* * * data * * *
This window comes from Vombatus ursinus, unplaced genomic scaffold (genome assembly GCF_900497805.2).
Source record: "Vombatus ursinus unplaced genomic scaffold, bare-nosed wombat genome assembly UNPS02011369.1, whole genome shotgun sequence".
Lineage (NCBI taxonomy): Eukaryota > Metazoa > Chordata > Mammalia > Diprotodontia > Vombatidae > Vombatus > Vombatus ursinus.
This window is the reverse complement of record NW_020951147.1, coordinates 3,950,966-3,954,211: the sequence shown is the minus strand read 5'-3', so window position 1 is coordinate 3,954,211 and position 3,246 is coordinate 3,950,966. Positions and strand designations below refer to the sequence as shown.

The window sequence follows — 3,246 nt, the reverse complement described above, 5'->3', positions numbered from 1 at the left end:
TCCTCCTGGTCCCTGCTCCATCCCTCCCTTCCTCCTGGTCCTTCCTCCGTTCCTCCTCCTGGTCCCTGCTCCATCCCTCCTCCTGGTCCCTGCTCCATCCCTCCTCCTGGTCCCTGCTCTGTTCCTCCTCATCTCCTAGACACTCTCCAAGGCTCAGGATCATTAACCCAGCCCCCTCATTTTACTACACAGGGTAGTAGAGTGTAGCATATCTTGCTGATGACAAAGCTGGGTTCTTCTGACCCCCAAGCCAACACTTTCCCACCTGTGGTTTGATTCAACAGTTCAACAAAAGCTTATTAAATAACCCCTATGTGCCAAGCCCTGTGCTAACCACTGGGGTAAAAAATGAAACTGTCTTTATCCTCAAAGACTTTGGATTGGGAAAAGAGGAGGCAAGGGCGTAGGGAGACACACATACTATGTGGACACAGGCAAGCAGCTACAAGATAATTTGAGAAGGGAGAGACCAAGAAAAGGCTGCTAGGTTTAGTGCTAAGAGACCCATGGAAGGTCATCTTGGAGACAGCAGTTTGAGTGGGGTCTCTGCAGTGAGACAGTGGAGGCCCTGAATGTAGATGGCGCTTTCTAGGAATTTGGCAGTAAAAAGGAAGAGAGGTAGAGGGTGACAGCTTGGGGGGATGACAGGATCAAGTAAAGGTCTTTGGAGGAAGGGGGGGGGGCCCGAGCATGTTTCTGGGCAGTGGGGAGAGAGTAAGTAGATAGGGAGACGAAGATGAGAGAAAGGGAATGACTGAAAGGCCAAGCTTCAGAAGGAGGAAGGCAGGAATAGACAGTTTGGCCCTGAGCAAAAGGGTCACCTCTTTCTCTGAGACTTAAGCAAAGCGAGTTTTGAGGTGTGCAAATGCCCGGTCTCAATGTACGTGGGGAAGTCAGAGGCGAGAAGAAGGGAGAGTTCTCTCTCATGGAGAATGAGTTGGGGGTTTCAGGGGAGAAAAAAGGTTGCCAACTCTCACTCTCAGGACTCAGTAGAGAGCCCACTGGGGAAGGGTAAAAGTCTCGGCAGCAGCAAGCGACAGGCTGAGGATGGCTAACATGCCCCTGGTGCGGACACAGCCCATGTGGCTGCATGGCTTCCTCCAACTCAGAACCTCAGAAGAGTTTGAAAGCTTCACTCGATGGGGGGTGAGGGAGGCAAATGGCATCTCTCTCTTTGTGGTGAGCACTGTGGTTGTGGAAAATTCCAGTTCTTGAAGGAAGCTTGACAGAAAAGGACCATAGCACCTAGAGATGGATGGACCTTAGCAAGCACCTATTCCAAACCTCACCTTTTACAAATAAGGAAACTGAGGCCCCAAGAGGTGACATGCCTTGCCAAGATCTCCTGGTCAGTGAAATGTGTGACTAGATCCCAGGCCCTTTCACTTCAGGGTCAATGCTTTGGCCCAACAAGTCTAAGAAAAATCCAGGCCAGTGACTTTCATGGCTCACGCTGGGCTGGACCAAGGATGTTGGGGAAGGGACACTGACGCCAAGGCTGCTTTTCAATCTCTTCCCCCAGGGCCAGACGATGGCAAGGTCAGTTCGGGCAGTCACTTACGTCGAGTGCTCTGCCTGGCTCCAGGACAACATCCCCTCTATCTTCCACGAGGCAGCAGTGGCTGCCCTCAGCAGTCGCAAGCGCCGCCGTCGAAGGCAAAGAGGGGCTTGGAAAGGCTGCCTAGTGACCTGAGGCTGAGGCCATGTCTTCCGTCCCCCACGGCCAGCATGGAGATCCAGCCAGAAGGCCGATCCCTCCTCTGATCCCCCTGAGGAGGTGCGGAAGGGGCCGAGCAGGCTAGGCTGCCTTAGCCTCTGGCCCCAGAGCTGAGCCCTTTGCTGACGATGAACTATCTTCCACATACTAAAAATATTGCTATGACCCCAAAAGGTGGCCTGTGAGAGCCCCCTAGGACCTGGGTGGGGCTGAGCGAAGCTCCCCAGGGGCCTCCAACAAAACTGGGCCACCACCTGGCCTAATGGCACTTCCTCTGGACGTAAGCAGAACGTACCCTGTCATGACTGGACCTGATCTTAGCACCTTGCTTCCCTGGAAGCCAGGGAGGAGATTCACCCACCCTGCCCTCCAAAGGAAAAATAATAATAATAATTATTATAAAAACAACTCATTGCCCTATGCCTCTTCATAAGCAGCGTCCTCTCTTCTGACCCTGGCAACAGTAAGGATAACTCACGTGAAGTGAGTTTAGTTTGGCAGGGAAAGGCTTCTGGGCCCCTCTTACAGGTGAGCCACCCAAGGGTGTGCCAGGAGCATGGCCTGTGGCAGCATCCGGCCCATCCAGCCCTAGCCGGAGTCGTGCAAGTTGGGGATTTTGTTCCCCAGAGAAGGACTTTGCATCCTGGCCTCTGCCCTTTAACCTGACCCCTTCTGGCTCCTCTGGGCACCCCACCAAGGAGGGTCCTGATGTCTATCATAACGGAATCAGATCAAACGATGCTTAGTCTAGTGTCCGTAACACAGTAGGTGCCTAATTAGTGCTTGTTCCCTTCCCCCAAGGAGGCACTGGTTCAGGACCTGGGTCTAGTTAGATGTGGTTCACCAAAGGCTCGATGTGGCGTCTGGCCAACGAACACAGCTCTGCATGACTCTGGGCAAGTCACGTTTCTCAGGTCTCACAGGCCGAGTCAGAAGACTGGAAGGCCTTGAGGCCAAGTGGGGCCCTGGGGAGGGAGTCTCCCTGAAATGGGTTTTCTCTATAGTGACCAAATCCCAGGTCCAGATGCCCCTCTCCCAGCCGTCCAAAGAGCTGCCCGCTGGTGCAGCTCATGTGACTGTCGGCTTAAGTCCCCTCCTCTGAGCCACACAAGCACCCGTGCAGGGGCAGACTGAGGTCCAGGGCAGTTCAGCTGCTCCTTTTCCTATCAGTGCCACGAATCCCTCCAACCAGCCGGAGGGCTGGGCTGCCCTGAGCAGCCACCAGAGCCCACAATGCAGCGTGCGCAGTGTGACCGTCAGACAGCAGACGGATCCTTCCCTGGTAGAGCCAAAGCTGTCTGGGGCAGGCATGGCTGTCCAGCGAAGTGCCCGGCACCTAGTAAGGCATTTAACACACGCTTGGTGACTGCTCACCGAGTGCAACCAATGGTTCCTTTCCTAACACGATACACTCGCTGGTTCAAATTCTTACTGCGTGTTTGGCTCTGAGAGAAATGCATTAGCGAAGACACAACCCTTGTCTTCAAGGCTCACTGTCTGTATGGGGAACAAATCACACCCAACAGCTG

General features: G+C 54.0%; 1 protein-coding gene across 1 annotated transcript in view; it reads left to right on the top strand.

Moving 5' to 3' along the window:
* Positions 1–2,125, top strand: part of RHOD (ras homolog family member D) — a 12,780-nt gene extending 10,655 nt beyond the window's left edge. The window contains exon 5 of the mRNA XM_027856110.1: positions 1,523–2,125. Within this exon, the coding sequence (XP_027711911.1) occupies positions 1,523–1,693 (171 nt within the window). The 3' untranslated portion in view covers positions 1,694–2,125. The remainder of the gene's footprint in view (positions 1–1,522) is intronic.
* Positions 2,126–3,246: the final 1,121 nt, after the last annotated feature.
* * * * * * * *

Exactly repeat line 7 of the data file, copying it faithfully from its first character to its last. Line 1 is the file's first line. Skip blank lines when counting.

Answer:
General features: G+C 54.0%; 1 protein-coding gene across 1 annotated transcript in view; it reads left to right on the top strand.